Earth is expected to be habitable for another 1.75 billion years
Findings published today in the journal Astrobiology reveal the habitable lifetime of planet Earth. The research team looked to the stars for inspiration. Using recently discovered planets outside our solar system (exoplanets) as examples, they investigated the potential for these planets to host life.
"We used stellar evolution models to estimate the end of a planet’s habitable lifetime by determining when it will no longer be in the habitable zone. We estimate that Earth will cease to be habitable somewhere between 1.75 and 3.25 billion years from now. After this point, Earth will be in the ‘hot zone’ of the sun, with temperatures so high that the seas would evaporate. We would see a catastrophic and terminal extinction event for all life," said Andrew Rushby, who led the research.
However, conditions for humans and other complex life will become impossible much sooner - and this is being accelerated by anthropogenic climate change.
(GIF from the video of a geostationary satellite Electro-L)

Earth is expected to be habitable for another 1.75 billion years

Findings published today in the journal Astrobiology reveal the habitable lifetime of planet Earth. The research team looked to the stars for inspiration. Using recently discovered planets outside our solar system (exoplanets) as examples, they investigated the potential for these planets to host life.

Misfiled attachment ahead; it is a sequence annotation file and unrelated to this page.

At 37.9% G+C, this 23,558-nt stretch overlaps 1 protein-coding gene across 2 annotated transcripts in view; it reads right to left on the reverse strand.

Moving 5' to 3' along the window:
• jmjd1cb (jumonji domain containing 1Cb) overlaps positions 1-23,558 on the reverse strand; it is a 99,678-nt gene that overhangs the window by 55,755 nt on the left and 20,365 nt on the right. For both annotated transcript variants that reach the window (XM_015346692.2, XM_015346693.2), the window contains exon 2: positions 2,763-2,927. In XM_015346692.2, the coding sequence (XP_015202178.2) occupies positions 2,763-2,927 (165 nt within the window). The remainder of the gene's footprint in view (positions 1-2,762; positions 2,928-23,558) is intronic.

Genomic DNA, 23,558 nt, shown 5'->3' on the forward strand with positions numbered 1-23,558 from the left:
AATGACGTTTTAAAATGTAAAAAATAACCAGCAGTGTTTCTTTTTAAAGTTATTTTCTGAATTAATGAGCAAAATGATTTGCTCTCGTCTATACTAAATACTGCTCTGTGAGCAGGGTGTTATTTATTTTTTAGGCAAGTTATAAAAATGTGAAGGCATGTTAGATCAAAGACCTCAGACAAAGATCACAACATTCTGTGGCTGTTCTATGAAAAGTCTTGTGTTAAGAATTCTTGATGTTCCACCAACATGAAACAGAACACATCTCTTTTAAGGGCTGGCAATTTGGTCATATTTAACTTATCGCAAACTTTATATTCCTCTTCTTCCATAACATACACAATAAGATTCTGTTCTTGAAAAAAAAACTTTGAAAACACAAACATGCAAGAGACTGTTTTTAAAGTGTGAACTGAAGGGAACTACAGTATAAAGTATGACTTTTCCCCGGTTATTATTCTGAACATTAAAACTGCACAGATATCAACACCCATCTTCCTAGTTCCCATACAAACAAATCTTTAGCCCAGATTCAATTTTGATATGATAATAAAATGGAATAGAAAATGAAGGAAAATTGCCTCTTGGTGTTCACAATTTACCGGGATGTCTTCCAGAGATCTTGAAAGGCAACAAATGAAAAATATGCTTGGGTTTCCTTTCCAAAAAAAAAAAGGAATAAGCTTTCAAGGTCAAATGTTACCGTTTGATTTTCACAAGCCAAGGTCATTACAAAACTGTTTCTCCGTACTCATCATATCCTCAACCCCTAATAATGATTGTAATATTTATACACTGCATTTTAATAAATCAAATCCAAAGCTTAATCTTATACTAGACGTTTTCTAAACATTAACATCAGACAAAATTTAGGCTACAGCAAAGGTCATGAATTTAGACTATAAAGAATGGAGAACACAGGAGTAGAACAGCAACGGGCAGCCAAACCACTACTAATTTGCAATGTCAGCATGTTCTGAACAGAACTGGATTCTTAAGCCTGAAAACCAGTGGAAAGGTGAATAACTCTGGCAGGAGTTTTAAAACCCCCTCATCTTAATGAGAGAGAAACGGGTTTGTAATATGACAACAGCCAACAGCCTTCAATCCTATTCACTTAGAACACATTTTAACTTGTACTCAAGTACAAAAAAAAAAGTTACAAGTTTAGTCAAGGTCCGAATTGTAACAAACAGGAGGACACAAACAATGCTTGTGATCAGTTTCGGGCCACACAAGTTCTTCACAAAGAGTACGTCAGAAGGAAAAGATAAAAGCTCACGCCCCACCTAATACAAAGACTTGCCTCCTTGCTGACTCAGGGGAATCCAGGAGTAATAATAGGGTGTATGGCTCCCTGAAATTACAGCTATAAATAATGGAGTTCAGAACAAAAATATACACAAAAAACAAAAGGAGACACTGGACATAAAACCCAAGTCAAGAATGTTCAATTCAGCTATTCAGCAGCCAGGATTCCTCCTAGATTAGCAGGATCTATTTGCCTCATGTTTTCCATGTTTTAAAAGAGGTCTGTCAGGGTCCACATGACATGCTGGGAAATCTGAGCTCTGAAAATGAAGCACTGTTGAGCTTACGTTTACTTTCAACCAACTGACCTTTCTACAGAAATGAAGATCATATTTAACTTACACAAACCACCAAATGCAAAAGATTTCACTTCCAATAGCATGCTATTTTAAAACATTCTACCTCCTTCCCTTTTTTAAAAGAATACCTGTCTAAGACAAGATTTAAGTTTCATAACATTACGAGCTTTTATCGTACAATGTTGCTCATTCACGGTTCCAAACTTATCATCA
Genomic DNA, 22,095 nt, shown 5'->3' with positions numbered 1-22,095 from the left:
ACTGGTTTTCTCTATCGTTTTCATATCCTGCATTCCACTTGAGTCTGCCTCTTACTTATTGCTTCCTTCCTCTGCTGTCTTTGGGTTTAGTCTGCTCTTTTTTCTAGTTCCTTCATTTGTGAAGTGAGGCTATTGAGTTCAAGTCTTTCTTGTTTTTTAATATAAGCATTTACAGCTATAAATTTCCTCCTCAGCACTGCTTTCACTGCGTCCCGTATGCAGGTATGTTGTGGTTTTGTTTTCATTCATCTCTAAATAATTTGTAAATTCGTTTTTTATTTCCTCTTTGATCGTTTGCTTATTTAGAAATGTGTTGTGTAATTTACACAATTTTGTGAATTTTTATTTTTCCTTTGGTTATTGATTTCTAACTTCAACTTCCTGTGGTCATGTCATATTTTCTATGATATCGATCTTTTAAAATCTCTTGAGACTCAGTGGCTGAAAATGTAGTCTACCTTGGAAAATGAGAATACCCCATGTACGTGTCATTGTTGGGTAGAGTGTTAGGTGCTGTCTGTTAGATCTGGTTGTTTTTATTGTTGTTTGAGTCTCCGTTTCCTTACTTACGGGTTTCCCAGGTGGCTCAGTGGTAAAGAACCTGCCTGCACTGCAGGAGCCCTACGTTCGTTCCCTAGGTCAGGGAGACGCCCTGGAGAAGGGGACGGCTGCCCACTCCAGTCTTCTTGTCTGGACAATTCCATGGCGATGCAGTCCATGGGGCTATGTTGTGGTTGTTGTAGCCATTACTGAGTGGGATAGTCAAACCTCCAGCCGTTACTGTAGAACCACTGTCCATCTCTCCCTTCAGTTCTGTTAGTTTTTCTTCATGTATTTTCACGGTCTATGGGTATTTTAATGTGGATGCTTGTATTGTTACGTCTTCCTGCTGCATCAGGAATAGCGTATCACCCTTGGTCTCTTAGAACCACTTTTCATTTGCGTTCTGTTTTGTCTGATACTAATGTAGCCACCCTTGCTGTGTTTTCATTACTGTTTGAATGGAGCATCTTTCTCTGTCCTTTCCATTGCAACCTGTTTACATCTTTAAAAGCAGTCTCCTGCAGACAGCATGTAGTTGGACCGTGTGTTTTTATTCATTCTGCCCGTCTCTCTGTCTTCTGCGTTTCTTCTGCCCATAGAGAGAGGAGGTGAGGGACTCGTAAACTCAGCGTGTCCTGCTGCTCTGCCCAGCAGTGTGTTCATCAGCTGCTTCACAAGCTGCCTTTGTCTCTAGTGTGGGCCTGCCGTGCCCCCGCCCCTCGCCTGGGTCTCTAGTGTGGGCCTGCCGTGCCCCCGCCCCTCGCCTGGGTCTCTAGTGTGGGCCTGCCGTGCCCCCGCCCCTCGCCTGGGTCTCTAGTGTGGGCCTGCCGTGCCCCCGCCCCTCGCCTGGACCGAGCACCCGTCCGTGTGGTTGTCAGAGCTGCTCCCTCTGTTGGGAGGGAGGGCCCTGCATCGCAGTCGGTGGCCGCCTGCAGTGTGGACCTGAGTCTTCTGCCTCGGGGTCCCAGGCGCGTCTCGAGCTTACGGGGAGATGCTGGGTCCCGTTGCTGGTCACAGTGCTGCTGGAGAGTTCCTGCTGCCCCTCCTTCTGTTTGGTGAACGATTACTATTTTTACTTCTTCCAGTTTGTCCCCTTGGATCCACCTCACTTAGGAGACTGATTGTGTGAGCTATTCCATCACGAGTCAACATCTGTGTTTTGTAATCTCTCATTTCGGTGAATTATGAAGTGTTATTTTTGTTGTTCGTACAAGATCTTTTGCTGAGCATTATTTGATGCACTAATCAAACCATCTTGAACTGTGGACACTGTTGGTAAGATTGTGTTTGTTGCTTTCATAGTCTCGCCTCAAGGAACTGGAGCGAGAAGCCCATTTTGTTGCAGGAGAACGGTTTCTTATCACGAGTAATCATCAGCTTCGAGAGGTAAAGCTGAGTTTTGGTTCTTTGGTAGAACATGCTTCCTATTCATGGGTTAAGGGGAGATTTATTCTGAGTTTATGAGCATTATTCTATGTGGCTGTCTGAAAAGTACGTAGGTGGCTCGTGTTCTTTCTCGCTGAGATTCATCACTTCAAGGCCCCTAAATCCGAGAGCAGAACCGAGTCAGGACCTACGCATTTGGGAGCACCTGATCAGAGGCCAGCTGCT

"We used stellar evolution models to estimate the end of a planet’s habitable lifetime by determining when it will no longer be in the habitable zone. We estimate that Earth will cease to be habitable somewhere between 1.75 and 3.25 billion years from now. After this point, Earth will be in the ‘hot zone’ of the sun, with temperatures so high that the seas would evaporate. We would see a catastrophic and terminal extinction event for all life," said Andrew Rushby, who led the research.

However, conditions for humans and other complex life will become impossible much sooner - and this is being accelerated by anthropogenic climate change.

(GIF from the video of a geostationary satellite Electro-L)

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